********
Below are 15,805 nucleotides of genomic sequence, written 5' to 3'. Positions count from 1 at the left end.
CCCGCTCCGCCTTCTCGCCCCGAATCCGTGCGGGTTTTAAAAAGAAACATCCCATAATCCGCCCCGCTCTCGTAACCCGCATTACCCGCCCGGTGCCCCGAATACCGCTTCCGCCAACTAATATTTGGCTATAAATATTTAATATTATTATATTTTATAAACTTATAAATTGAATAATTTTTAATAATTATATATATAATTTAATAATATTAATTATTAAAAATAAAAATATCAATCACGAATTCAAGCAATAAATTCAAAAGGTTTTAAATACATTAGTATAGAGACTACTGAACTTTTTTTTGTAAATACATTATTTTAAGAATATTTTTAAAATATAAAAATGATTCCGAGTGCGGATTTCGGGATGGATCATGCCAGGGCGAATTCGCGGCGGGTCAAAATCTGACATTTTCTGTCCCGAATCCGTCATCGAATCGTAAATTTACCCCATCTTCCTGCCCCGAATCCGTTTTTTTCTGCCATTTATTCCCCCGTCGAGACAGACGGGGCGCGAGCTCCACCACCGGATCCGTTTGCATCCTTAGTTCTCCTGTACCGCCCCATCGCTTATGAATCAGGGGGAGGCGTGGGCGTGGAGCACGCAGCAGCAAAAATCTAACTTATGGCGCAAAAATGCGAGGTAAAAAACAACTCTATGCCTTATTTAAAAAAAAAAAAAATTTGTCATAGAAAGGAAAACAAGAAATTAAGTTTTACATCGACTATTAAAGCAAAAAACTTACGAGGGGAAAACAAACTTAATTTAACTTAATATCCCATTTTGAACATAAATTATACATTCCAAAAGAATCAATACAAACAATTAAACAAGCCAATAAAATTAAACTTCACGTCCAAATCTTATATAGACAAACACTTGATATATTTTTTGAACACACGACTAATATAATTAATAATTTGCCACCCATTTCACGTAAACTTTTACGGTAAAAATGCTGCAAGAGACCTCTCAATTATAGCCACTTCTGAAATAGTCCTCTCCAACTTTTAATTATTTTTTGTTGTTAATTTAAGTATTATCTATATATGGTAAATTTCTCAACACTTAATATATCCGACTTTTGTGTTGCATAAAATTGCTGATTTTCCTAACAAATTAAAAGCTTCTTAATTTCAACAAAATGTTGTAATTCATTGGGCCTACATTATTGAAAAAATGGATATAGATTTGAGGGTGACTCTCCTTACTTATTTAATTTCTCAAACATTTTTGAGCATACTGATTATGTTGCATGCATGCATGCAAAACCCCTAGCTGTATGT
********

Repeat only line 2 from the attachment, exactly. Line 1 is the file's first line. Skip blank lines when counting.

CCCGCTCCGCCTTCTCGCCCCGAATCCGTGCGGGTTTTAAAAAGAAACATCCCATAATCCGCCCCGCTCTCGTAACCCGCATTACCCGCCCGGTGCCCCGAATACCGCTTCCGCCAACTAATATTTGGCTATAAATATTTAATATTATTATATTTTATAAACTTATAAATTGAATAATTTTTAATAATTATATATATAATTTAATAATATTAATTATTAAAAATAAAAATATCAATCACGAATTCAAGCAATAAATTCAAAAGGTTTTAAATACATTAGTATAGAGACTACTGAACTTTTTTTTGTAAATACATTATTTTAAGAATATTTTTAAAATATAAAAATGATTCCGAGTGCGGATTTCGGGATGGATCATGCCAGGGCGAATTCGCGGCGGGTCAAAATCTGACATTTTCTGTCCCGAATCCGTCATCGAATCGTAAATTTACCCCATCTTCCTGCCCCGAATCCGTTTTTTTCTGCCATTTATTCCCCCGTCGAGACAGACGGGGCGCGAGCTCCACCACCGGATCCGTTTGCATCCTTAGTTCTCCTGTACCGCCCCATCGCTTATGAATCAGGGGGAGGCGTGGGCGTGGAGCACGCAGCAGCAAAAATCTAACTTATGGCGCAAAAATGCGAGGTAAAAAACAACTCTATGCCTTATTTAAAAAAAAAAAAAATTTGTCATAGAAAGGAAAACAAGAAATTAAGTTTTACATCGACTATTAAAGCAAAAAACTTACGAGGGGAAAACAAACTTAATTTAACTTAATATCCCATTTTGAACATAAATTATACATTCCAAAAGAATCAATACAAACAATTAAACAAGCCAATAAAATTAAACTTCACGTCCAAATCTTATATAGACAAACACTTGATATATTTTTTGAACACACGACTAATATAATTAATAATTTGCCACCCATTTCACGTAAACTTTTACGGTAAAAATGCTGCAAGAGACCTCTCAATTATAGCCACTTCTGAAATAGTCCTCTCCAACTTTTAATTATTTTTTGTTGTTAATTTAAGTATTATCTATATATGGTAAATTTCTCAACACTTAATATATCCGACTTTTGTGTTGCATAAAATTGCTGATTTTCCTAACAAATTAAAAGCTTCTTAATTTCAACAAAATGTTGTAATTCATTGGGCCTACATTATTGAAAAAATGGATATAGATTTGAGGGTGACTCTCCTTACTTATTTAATTTCTCAAACATTTTTGAGCATACTGATTATGTTGCATGCATGCATGCAAAACCCCTAGCTGTATGT